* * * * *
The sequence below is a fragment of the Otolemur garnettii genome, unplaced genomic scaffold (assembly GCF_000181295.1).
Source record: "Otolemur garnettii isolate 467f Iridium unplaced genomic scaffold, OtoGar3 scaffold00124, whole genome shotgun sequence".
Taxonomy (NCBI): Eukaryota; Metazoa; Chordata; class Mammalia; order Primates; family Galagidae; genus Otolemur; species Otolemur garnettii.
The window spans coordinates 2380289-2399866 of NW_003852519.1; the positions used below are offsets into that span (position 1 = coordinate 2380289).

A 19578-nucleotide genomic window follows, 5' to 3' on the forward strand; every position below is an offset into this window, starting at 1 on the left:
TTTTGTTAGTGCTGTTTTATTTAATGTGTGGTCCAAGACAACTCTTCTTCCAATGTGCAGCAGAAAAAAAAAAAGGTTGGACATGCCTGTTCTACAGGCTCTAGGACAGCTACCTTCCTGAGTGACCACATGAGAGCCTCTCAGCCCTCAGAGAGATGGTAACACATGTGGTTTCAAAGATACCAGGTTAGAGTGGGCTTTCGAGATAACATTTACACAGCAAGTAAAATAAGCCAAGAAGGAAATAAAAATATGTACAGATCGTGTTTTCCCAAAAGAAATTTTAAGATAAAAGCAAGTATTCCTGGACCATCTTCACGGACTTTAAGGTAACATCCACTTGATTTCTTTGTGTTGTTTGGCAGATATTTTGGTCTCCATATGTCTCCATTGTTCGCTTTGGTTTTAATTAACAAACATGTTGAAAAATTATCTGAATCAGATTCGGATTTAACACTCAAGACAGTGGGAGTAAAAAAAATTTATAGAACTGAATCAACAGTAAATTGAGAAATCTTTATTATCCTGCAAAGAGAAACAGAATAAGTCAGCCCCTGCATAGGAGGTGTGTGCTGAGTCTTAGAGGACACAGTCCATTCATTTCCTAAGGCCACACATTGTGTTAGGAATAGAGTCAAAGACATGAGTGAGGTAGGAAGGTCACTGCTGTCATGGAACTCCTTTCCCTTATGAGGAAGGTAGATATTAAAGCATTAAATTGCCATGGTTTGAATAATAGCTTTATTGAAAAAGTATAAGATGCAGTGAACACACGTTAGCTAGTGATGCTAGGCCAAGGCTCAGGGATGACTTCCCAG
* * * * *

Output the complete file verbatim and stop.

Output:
The sequence below is a fragment of the Otolemur garnettii genome, unplaced genomic scaffold (assembly GCF_000181295.1).
Source record: "Otolemur garnettii isolate 467f Iridium unplaced genomic scaffold, OtoGar3 scaffold00124, whole genome shotgun sequence".
Taxonomy (NCBI): Eukaryota; Metazoa; Chordata; class Mammalia; order Primates; family Galagidae; genus Otolemur; species Otolemur garnettii.
The window spans coordinates 2380289-2399866 of NW_003852519.1; the positions used below are offsets into that span (position 1 = coordinate 2380289).

A 19578-nucleotide genomic window follows, 5' to 3' on the forward strand; every position below is an offset into this window, starting at 1 on the left:
TTTTGTTAGTGCTGTTTTATTTAATGTGTGGTCCAAGACAACTCTTCTTCCAATGTGCAGCAGAAAAAAAAAAAGGTTGGACATGCCTGTTCTACAGGCTCTAGGACAGCTACCTTCCTGAGTGACCACATGAGAGCCTCTCAGCCCTCAGAGAGATGGTAACACATGTGGTTTCAAAGATACCAGGTTAGAGTGGGCTTTCGAGATAACATTTACACAGCAAGTAAAATAAGCCAAGAAGGAAATAAAAATATGTACAGATCGTGTTTTCCCAAAAGAAATTTTAAGATAAAAGCAAGTATTCCTGGACCATCTTCACGGACTTTAAGGTAACATCCACTTGATTTCTTTGTGTTGTTTGGCAGATATTTTGGTCTCCATATGTCTCCATTGTTCGCTTTGGTTTTAATTAACAAACATGTTGAAAAATTATCTGAATCAGATTCGGATTTAACACTCAAGACAGTGGGAGTAAAAAAAATTTATAGAACTGAATCAACAGTAAATTGAGAAATCTTTATTATCCTGCAAAGAGAAACAGAATAAGTCAGCCCCTGCATAGGAGGTGTGTGCTGAGTCTTAGAGGACACAGTCCATTCATTTCCTAAGGCCACACATTGTGTTAGGAATAGAGTCAAAGACATGAGTGAGGTAGGAAGGTCACTGCTGTCATGGAACTCCTTTCCCTTATGAGGAAGGTAGATATTAAAGCATTAAATTGCCATGGTTTGAATAATAGCTTTATTGAAAAAGTATAAGATGCAGTGAACACACGTTAGCTAGTGATGCTAGGCCAAGGCTCAGGGATGACTTCCCAG